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N1284S accident description

Maryland map... Maryland list
Crash location 39.500000°N, 77.500000°W
Nearest city Frederick, MD
39.414269°N, 77.410541°W
7.6 miles away
Tail number N1284S
Accident date 23 Jun 1995
Aircraft type Cessna 182P
Additional details: White/Green w/Yellow stripes

NTSB Factual Report


On June 23, 1995, at 2016 eastern daylight time (EDT), a Cessna 182P, N1284S, collided with trees in mountainous terrain in Frederick, Maryland. The pilot was fatally injured. The airplane was destroyed. Instrument meteorological conditions (IMC) prevailed and a VFR flight plan was filed. The personal flight was conducted under 14 CFR 91. The flight departed Richmond, Virginia, at 1854 EDT. The intended destination was Westminster, Maryland.

The Federal Aviation Administration (FAA) records indicate that the pilot received two preflight weather briefings which indicated the weather en route was IFR, and that flight precautions existed along his route of flight including his destination airport.

According to one of the Air Traffic Control (ATC) Specialists at the Leesburg Automated Flight Service Station (AFSS). "I asked if he could fly IFR. [He] stated...'I don't want to do it IFR... I was wondering if that ceiling was high enough...I have a standard instrument card, but I'd rather just fly underneath it.'

I stated that VFR flight was not a good idea and was not recommended." The pilot received advisories/flight following from Dulles Approach and was turned over to Baltimore Approach Control.

According to an ATC Specialist at the Baltimore Air Traffic Control Tower, "...I received an automated VFR hand off from Dulles Approach...the aircraft changed directions and headed westbound...N1284S finally turned eastbound and requested to descend through a hole. I instructed the aircraft to descend at his discretion. I advised the pilot that our Minimum Vector Altitude was 4,000 feet MSL and it was due to terrain. I advised the pilot I would probably lose radar contact with him and he said he had the ground in sight and it was no problem." The airplane collided with trees in mountainous terrain and there was a post-crash fire.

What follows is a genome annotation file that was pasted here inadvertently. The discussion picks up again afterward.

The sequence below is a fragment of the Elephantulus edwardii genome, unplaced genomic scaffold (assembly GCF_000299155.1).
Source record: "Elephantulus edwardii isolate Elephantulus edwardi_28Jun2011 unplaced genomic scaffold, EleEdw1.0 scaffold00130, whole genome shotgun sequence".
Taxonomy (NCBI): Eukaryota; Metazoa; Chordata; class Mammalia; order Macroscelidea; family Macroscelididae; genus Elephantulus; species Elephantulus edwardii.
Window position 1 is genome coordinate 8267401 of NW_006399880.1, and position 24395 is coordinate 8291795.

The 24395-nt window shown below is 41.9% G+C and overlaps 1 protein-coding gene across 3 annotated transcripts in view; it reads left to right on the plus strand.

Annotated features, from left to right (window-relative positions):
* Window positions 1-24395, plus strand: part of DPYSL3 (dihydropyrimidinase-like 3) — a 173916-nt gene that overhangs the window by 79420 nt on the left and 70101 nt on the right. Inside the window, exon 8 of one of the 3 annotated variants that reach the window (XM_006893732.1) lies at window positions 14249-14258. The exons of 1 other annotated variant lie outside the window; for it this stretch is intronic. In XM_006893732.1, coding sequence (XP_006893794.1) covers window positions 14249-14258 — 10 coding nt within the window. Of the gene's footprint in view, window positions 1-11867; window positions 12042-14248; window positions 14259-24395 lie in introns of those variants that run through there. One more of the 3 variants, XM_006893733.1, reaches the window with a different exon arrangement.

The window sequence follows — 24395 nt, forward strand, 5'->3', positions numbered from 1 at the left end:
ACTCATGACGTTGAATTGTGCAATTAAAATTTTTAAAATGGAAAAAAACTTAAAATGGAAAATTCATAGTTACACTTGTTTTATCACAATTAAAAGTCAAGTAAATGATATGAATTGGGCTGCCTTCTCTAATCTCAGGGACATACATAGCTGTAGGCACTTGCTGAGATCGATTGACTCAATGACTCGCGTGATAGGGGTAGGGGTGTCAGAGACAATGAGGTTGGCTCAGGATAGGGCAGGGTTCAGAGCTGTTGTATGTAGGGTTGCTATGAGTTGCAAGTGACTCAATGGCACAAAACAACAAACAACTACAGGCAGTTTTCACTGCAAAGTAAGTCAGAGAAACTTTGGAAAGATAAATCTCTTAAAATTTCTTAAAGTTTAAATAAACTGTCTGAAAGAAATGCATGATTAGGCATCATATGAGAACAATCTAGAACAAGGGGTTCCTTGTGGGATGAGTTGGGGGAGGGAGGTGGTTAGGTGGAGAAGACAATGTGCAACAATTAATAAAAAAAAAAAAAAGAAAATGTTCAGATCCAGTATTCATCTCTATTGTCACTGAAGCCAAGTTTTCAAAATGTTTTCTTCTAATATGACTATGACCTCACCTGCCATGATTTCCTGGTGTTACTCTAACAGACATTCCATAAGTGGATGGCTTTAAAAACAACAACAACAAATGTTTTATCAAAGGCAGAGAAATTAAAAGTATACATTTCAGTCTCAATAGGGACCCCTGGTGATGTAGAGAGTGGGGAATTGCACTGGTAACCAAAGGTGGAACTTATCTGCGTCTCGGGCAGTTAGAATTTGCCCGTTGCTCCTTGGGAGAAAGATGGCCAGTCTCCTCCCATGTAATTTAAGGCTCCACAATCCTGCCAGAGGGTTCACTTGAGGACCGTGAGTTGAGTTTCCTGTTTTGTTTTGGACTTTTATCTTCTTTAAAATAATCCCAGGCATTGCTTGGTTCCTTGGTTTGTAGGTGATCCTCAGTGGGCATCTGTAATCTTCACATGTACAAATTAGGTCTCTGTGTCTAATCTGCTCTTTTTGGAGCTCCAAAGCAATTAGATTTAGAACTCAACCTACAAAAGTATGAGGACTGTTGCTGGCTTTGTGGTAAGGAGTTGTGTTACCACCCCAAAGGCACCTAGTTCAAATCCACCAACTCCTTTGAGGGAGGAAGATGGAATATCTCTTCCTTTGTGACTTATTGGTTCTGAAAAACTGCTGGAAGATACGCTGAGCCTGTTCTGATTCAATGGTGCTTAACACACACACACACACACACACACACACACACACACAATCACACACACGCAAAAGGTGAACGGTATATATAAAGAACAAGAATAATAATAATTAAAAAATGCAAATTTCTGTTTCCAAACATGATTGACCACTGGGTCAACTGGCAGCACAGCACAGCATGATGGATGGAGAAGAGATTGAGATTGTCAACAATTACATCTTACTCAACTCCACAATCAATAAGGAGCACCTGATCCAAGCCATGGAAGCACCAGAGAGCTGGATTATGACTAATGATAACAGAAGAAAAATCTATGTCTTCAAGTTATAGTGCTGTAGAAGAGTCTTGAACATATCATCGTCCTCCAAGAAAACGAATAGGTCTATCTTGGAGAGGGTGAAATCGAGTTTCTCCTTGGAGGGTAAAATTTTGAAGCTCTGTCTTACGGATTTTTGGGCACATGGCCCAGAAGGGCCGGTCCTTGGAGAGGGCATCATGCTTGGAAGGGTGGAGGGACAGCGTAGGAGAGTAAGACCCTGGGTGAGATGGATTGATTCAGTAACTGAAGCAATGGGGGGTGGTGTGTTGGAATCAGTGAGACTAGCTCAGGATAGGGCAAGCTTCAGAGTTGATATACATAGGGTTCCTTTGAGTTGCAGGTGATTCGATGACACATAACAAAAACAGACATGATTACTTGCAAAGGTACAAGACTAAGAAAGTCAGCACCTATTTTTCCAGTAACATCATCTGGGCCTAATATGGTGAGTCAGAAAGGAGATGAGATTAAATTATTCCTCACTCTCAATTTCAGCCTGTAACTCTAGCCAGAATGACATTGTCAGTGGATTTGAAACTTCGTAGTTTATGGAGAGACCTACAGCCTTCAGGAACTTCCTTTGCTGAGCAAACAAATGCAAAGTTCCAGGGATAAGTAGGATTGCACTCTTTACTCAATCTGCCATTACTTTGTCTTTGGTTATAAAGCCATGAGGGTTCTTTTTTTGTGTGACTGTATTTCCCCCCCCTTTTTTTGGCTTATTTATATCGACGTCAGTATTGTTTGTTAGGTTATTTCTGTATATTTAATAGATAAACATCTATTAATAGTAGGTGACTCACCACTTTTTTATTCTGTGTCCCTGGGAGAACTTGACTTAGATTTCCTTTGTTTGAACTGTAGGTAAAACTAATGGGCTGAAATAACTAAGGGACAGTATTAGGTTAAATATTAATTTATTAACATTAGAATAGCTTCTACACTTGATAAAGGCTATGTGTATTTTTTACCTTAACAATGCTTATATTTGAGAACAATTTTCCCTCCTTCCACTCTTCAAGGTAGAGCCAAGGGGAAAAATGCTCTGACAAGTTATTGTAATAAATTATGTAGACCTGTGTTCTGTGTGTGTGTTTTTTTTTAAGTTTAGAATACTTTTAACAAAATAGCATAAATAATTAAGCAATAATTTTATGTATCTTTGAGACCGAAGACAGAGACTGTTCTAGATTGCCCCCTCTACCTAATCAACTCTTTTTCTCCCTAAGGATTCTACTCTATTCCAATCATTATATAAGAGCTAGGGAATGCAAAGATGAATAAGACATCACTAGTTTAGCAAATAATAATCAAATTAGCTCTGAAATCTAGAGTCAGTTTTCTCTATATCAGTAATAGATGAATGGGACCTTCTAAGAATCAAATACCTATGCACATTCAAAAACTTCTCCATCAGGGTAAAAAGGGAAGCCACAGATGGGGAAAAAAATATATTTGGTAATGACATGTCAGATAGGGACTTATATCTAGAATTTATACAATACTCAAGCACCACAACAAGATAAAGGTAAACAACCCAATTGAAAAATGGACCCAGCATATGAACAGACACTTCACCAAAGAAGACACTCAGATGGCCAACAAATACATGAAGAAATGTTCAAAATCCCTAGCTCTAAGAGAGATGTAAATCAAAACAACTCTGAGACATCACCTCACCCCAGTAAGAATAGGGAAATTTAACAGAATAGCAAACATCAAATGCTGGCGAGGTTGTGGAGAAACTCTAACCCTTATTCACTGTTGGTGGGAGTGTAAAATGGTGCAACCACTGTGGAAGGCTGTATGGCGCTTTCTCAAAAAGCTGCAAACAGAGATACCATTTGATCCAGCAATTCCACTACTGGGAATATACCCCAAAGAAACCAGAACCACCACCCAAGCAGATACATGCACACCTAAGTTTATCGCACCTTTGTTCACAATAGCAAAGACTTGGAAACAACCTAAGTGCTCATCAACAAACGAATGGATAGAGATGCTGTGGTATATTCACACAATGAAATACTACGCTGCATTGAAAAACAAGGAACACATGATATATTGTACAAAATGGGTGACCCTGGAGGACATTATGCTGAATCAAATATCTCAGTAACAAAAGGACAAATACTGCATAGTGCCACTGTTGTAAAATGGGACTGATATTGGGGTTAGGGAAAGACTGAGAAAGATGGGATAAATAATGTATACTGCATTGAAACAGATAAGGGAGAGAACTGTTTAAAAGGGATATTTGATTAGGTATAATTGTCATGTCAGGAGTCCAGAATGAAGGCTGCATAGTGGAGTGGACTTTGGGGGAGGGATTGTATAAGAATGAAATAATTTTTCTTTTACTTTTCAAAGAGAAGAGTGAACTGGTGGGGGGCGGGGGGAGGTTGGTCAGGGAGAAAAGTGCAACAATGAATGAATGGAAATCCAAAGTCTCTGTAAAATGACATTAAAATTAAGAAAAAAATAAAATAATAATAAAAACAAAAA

There were no witnesses to the crash. Concerned family members reported the airplane overdue, and a search was initiated using the radar positions provided by the FAA. Search personnel reported that the weather at the time of the accident was overcast, and that it was raining heavily. The wreckage was located on top of the Catoctin Mountain at the 1750 foot level the following day.

The accident occurred during the hours of daylight, at 39 degrees 29.85 minutes North and 77 degrees 30.16 minutes West.


The pilot held a private pilot certificate with single engine land rating, a commercial certificate for helicopter, and an instrument rating for helicopter. According to FAA records, the pilot's total flight time listed by him on his last FAA medical certificate was "...over 253 hours." The pilot did not possess an instrument rating for airplanes.